Why is it okay to attack God, Christians?

Posted: Apr 06, 2007 5:26 PM

For years, Christian leaders have been stereotyped as hypocritical, money-hungry, snake oil salesmen more interested in cashing in than saving souls. But these days, it seems that attacking Christians has become almost as profitable as preaching to Gospel.

American media companies are raking in millions of dollars from movies, books and TV series that attack Christians and depict Jesus as a fraud. This week’s Newsweek offers a thoughtful piece on whether God even exists, but its respectful approach to a subject once thought taboo is the exception rather than the rule. It seems big media is cashing in on a growing trend to attack God, Christians, and followers of all faiths.

For Christians, most of the attacks come annually around Easter. This year, it was “Titanic” director James Cameron who filmed a special that sought to prove that Jesus was a fraud, and Christianity a hoax. Before that, it was the Judas Gospel, and before that even more piles of conspiracy theories all trying to prove that Jesus Christ was not who he said he was.

“The Da Vinci Code” is the most obvious example of how the publishing world raked in massive profits by selling a story that undermines the most basic tenets of the Christian faith. But messages that are even more offensive to Christian believers are the subject of books that currently dominate America’s best-seller lists.

“American Fascists: The Christian Right and the War on America, The God Delusion, Kingdom Coming: The Rise of Christian Nationalism, Losing Moses on the Freeway and Letters to a Christian Nation” describes Christians as “murderously intolerant,” “yearning for apocalyptic violence” and “fevered by religious radicalism.”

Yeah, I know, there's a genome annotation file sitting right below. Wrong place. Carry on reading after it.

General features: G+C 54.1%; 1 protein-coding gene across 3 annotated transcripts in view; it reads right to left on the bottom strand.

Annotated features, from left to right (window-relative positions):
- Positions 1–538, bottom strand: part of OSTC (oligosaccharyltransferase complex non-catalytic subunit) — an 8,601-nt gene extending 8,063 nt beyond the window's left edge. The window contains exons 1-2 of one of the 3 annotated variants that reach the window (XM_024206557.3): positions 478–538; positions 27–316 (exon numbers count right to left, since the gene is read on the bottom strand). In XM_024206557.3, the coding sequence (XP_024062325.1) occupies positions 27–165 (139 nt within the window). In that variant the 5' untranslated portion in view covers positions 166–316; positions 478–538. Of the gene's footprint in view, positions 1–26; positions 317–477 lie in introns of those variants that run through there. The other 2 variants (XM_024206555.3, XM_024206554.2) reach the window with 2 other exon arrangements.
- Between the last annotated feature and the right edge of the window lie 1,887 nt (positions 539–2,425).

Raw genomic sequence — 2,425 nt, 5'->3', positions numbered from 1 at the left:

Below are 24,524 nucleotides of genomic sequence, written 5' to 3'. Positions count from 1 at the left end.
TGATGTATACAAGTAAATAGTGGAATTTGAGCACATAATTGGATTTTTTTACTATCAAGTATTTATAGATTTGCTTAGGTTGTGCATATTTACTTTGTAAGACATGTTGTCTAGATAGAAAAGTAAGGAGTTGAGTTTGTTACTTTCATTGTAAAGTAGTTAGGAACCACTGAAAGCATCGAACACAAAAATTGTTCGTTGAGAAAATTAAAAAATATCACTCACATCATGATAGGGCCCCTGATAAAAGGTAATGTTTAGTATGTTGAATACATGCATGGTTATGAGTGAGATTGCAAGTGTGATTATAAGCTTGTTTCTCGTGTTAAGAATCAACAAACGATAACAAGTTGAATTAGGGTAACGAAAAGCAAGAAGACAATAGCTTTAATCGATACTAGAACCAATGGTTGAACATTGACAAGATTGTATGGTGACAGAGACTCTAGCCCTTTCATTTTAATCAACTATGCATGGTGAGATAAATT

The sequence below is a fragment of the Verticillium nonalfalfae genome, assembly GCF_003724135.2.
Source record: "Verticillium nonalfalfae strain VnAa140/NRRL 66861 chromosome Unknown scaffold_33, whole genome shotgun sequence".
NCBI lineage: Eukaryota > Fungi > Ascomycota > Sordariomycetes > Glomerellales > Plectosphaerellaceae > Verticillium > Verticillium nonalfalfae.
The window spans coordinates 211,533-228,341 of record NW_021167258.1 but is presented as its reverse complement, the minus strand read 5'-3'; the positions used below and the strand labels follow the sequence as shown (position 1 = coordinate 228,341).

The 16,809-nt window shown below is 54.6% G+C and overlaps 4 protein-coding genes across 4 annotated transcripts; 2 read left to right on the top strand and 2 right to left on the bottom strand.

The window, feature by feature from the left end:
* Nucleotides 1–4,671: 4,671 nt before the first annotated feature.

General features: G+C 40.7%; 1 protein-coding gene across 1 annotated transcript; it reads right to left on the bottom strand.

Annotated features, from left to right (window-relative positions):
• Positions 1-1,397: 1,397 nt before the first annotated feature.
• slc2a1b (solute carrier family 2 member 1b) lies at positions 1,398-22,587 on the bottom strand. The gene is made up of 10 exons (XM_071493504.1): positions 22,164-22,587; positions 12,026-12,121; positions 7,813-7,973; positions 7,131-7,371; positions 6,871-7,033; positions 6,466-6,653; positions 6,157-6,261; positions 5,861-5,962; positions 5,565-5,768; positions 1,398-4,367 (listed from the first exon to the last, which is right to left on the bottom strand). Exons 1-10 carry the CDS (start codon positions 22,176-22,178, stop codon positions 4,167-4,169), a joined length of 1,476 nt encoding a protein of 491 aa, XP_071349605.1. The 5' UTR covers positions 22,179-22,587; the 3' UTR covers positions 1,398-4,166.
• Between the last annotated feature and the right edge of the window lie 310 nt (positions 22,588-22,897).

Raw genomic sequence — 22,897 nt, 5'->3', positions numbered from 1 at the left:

Eminent historians like Gary Wills are now describing members of the Christian faith as radicals who have more in common with al Qaeda terrorists than our European allies.

Maureen Dowd, the Pulitzer Prize-winning columnist for the New York Times, regularly blasts Christians as intolerant zealots who seek to return the United States to the Dark Ages.

And the most respected magazines in America attack the Christian faith with such ferocity—some comparing Christians to members of the Taliban—that evangelicals and Catholics cannot help but feel under siege by America’s cultural elite.

The good news is that America’s cultural heritage allows such intolerance towards men and women of faith—even if that heritage was steeped in a Judeo-Christian tradition that welcomes dissent that the Taliban would answer with torture and executions.

The bad news for all is a small group of cultural elitists in publishing houses, movie studios and network offices has decided that the beliefs of millions of Christians is an inviting target for big profits.

More Americans need to focus on the origins of this religious intolerance and examine the dangers of an intellectual movement that seeks to marginalize over 100 million Americans whose only offense is following the 2,000-year-old teachings of a carpenter named Jesus.

Happy Easter.